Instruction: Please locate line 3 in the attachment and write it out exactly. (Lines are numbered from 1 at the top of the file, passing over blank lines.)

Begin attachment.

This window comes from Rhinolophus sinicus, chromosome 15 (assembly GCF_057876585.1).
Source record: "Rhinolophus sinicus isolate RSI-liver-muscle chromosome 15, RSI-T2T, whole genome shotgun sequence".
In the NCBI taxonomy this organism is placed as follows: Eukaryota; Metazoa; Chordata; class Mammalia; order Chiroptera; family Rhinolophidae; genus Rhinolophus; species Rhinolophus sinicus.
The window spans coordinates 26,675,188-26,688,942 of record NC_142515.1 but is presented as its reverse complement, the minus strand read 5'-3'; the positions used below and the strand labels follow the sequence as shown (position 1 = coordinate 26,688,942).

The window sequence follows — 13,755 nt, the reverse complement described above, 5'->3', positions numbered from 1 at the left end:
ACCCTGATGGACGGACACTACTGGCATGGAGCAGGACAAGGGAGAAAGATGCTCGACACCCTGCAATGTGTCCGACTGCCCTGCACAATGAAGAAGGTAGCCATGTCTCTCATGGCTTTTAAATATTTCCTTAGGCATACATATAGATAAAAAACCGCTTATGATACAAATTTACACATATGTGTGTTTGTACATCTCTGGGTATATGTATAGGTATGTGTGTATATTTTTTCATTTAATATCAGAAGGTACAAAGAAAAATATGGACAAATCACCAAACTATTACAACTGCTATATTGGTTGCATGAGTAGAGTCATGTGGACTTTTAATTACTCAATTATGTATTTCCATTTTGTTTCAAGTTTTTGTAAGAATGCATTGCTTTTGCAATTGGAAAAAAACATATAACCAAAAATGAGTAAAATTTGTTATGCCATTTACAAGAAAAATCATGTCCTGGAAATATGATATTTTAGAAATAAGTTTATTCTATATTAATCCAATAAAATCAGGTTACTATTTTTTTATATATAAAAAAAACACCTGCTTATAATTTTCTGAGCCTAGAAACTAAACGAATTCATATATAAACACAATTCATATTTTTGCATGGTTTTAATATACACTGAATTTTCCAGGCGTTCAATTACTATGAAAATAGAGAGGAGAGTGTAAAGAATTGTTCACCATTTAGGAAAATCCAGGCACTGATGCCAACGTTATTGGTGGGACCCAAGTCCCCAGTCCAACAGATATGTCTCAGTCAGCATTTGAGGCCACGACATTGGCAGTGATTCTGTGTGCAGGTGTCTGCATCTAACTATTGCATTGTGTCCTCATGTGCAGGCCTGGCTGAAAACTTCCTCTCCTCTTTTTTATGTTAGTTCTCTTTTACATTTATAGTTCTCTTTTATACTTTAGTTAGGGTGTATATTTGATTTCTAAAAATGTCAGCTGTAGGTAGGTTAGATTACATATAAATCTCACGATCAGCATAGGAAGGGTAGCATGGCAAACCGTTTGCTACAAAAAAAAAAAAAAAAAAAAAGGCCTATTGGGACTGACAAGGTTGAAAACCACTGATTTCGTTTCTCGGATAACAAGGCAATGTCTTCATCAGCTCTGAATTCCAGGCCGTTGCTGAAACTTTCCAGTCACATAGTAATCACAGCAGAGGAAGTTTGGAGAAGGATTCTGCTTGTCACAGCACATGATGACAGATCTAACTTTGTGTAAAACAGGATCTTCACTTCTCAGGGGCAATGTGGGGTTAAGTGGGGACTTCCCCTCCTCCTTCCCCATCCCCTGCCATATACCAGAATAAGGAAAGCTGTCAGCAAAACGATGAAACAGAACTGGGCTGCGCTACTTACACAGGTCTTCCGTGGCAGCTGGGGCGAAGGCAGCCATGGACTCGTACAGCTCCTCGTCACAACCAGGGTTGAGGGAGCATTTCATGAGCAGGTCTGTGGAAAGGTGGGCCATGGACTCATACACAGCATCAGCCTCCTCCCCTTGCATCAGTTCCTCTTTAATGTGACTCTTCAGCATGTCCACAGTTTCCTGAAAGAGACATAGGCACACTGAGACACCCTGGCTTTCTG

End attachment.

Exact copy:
In the NCBI taxonomy this organism is placed as follows: Eukaryota; Metazoa; Chordata; class Mammalia; order Chiroptera; family Rhinolophidae; genus Rhinolophus; species Rhinolophus sinicus.